It’s all very well reading tips for managing anxiety while driving, and to be told that you’re not the only one – but sometimes, hearing about people’s real experiences, and reading what steps they took can provide added re-assurance in similar situations.
Our young drivers Carl and Chloe explain what their concerns were learning to drive and how they overcame them.
“A lot made me anxious when I was learning to drive, from worrying about scraping cars to holding up other road users when the inevitable stalls happened. I also kind of felt like if anything happened then it would be more my fault than the other road user because I was the learner and thus didn’t feel ‘professional’.
“Another area that used to make me feel anxious was coming up to big roundabouts where you had to focus on the signs, lane positioning, all whilst trying to remember clutch control and giving way. Roundabouts are generally fast flowing and efficient which as a learner makes you feel extra pressure, as you feel like you might be holding other road users up.
“My advice is just to try and find an instructor and explain to them why you feel anxious in certain situations – I went through 3 instructors before I found one who I actually felt comfortable learning to drive with. It’s a huge thing to feel as comfortable as possible when learning to drive.”
“At the moment I’m still learning to drive. I found my first few lessons very difficult as I didn’t tell my instructor about my mental health issues and they started getting in the way. I would feel myself panicking every time another vehicle came near me on the road or I saw a bike in the distance in case I made a mistake and caused an accident. If something minor went wrong I would put myself down for it and found it difficult to regain the positivity needed to end the lesson well.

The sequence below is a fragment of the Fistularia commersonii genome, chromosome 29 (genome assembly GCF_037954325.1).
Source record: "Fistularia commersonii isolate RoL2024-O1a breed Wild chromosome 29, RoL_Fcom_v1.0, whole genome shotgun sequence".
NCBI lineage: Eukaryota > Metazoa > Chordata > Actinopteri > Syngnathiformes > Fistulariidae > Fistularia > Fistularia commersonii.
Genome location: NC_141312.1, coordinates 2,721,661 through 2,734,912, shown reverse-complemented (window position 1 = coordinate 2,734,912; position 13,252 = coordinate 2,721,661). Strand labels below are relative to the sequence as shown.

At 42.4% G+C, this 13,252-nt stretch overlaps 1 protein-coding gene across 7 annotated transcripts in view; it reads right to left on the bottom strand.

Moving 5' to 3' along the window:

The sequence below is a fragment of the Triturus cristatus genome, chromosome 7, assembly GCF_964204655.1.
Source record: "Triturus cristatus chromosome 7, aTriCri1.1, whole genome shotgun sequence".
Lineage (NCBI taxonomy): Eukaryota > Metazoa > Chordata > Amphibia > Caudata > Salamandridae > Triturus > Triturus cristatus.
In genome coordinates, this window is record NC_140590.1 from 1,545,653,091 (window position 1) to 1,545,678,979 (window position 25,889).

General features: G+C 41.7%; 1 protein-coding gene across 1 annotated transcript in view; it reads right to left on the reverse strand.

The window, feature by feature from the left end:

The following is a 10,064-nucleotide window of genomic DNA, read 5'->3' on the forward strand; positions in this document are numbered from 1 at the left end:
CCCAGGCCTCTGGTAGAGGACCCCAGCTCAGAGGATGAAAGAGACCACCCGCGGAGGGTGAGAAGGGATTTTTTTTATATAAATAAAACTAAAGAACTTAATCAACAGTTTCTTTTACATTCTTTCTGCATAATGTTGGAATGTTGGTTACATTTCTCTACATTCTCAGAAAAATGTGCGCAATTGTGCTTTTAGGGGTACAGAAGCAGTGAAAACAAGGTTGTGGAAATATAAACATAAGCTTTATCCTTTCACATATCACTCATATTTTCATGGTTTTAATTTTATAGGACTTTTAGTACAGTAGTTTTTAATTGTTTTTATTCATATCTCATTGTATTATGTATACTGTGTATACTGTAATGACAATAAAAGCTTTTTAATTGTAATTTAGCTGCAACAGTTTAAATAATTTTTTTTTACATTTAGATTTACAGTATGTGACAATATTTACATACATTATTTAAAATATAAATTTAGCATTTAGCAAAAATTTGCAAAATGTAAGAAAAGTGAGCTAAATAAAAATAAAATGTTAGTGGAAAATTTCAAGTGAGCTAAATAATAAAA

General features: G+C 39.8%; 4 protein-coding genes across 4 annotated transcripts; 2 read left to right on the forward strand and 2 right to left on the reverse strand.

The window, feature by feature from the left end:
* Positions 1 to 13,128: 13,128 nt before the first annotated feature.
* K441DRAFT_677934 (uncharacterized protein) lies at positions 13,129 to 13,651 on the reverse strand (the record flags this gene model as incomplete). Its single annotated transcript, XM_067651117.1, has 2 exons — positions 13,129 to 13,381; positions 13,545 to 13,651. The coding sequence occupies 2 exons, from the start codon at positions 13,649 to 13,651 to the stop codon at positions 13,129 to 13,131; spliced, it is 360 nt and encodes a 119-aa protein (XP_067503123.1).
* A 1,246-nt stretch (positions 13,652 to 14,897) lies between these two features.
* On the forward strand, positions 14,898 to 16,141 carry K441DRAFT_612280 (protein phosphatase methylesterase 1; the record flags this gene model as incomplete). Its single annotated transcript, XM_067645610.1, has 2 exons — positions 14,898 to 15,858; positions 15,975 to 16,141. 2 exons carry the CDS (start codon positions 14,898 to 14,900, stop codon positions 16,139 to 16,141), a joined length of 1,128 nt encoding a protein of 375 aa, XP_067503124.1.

“Things changed when I told my instructor as he was very understanding and gave me a few techniques to try. The first was watching clips on YouTube to help me gain a fuller understanding of things I found difficult, primarily roundabouts. He also recommended making mind maps for manoeuvres. I found this extremely helpful in that when I came to approach a roundabout or something I felt unsure about, I could go through all the steps in my head, slow down and stay calm. By enabling myself to stay calm, I found a huge improvement in my driving as I had an increased confidence and decided to tell myself that things WOULD go right instead of assuming that I would make a mistake.
“I also found it helpful to remember that the instructor would not let something terrible happen, they have dual controls and can break or grab the steering wheel at any point if necessary. Before lessons, I started to drive my car up and down the drive just to get used to the pedals, etc. before my lesson. This made me feel a lot more comfortable in the car when my instructor arrived.
“Additionally, I got insured on my boyfriend’s mother’s car and began to do some extra driving with her each day. I couldn’t believe how much things had changed by my next lesson. I think being in the car with someone so familiar made me relax a lot more and enabled me to focus on driving well. Also, she didn’t get angry with me when things went wrong, just allowed me to pull over and calm down. I went into my next lesson with loads more confidence and my instructor was so impressed at the changes.
“As for exams and assignments, I struggled with attendance a lot throughout sixth form due to my mental health and found that I had to learn a lot of things from fresh, rather than revise things as I had not been there to learn them in the first place. My AS levels didn’t go as well as expected, and I genuinely think this was down to trying too hard and cramming a year of work into hours of revision. For my A2 exams I relaxed, tried to tell myself that I knew the stuff and came up with back up plans in case I didn’t get the results I needed for my degree. I revised for short periods of time but very often which I found a lot less draining than long periods of study. I didn’t do as well as I needed to in my exams, but I’m so much happier in what I’m doing now than I think I would have been in my original plan.
“So just know that things work out no matter what happens, and you can always turn it around and become successful even if that success doesn’t come from plan A.”